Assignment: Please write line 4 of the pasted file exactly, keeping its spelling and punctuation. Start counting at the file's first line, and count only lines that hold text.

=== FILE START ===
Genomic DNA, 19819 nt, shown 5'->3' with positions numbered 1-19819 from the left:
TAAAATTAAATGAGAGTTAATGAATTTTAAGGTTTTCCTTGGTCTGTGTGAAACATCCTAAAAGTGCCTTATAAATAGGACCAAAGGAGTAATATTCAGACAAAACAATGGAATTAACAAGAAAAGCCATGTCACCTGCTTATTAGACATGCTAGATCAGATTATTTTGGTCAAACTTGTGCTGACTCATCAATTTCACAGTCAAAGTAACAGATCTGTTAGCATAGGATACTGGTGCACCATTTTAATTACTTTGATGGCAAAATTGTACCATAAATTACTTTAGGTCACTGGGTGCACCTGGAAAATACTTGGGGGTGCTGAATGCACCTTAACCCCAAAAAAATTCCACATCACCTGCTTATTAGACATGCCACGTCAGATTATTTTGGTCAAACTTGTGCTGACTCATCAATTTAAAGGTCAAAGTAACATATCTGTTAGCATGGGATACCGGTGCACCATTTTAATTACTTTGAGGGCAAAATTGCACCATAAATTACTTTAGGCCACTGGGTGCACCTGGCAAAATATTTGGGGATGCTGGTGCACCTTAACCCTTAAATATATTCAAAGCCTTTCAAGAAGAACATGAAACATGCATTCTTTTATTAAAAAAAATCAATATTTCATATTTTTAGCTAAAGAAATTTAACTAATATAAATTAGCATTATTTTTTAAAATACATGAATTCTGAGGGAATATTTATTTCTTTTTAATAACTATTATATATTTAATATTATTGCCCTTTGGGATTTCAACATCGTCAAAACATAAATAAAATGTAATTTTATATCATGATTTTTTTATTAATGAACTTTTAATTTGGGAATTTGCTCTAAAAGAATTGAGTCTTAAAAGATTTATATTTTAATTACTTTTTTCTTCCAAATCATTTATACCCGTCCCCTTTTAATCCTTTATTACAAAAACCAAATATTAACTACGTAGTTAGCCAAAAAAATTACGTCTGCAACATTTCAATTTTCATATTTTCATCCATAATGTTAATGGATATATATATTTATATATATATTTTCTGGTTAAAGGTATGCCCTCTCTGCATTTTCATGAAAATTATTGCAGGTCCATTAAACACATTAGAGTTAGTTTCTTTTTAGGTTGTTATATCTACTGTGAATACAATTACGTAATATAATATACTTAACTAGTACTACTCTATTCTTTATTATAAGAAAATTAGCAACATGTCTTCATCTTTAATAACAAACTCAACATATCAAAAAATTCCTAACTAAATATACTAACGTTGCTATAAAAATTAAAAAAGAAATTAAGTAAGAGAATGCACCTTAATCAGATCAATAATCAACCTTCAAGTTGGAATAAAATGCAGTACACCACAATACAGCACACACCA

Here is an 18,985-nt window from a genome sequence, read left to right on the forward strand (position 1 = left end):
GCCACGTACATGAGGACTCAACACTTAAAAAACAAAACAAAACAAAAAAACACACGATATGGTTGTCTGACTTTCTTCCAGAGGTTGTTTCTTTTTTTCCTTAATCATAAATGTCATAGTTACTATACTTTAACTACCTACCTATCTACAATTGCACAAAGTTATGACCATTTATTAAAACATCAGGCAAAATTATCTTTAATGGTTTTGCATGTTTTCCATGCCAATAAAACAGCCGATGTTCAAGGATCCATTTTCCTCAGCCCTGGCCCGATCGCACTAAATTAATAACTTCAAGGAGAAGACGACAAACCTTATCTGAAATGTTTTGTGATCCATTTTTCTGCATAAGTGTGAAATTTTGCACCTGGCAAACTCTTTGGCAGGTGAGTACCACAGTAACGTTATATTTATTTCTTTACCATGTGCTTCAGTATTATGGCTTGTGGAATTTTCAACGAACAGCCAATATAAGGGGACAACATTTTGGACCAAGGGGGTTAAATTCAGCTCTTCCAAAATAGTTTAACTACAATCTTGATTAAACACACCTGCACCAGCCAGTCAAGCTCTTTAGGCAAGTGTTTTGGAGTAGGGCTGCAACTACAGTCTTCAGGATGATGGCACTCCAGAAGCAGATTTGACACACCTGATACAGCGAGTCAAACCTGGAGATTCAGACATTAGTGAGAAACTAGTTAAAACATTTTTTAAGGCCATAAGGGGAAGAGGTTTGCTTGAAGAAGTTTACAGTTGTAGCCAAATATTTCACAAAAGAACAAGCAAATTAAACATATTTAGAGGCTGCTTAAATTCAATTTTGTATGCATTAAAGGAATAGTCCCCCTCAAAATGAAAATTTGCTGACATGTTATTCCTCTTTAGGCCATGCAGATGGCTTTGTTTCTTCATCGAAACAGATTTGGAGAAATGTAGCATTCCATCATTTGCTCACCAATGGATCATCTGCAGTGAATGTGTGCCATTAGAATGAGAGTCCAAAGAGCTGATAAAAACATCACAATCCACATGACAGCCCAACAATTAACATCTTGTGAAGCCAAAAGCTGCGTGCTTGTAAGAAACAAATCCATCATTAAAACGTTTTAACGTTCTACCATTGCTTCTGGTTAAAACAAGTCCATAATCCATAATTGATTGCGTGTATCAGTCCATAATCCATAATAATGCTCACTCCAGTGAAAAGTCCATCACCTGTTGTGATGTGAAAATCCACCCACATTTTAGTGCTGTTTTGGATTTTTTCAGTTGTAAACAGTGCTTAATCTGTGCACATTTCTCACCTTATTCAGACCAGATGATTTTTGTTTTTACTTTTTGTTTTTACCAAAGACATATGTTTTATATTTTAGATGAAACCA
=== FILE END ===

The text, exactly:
GCCACGTACATGAGGACTCAACACTTAAAAAACAAAACAAAACAAAAAAACACACGATATGGTTGTCTGACTTTCTTCCAGAGGTTGTTTCTTTTTTTCCTTAATCATAAATGTCATAGTTACTATACTTTAACTACCTACCTATCTACAATTGCACAAAGTTATGACCATTTATTAAAACATCAGGCAAAATTATCTTTAATGGTTTTGCATGTTTTCCATGCCAATAAAACAGCCGATGTTCAAGGATCCATTTTCCTCAGCCCTGGCCCGATCGCACTAAATTAATAACTTCAAGGAGAAGACGACAAACCTTATCTGAAATGTTTTGTGATCCATTTTTCTGCATAAGTGTGAAATTTTGCACCTGGCAAACTCTTTGGCAGGTGAGTACCACAGTAACGTTATATTTATTTCTTTACCATGTGCTTCAGTATTATGGCTTGTGGAATTTTCAACGAACAGCCAATATAAGGGGACAACATTTTGGACCAAGGGGGTTAAATTCAGCTCTTCCAAAATAGTTTAACTACAATCTTGATTAAACACACCTGCACCAGCCAGTCAAGCTCTTTAGGCAAGTGTTTTGGAGTAGGGCTGCAACTACAGTCTTCAGGATGATGGCACTCCAGAAGCAGATTTGACACACCTGATACAGCGAGTCAAACCTGGAGATTCAGACATTAGTGAGAAACTAGTTAAAACATTTTTTAAGGCCATAAGGGGAAGAGGTTTGCTTGAAGAAGTTTACAGTTGTAGCCAAATATTTCACAAAAGAACAAGCAAATTAAACATATTTAGAGGCTGCTTAAATTCAATTTTGTATGCATTAAAGGAATAGTCCCCCTCAAAATGAAAATTTGCTGACATGTTATTCCTCTTTAGGCCATGCAGATGGCTTTGTTTCTTCATCGAAACAGATTTGGAGAAATGTAGCATTCCATCATTTGCTCACCAATGGATCATCTGCAGTGAATGTGTGCCATTAGAATGAGAGTCCAAAGAGCTGATAAAAACATCACAATCCACATGACAGCCCAACAATTAACATCTTGTGAAGCCAAAAGCTGCGTGCTTGTAAGAAACAAATCCATCATTAAAACGTTTTAACGTTCTACCATTGCTTCTGGTTAAAACAAGTCCATAATCCATAATTGATTGCGTGTATCAGTCCATAATCCATAATAATGCTCACTCCAGTGAAAAGTCCATCACCTGTTGTGATGTGAAAATCCACCCACATTTTAGTGCTGTTTTGGATTTTTTCAGTTGTAAACAGTGCTTAATCTGTGCACATTTCTCACCTTATTCAGACCAGATGATTTTTGTTTTTACTTTTTGTTTTTACCAAAGACATATGTTTTATATTTTAGATGAAACCA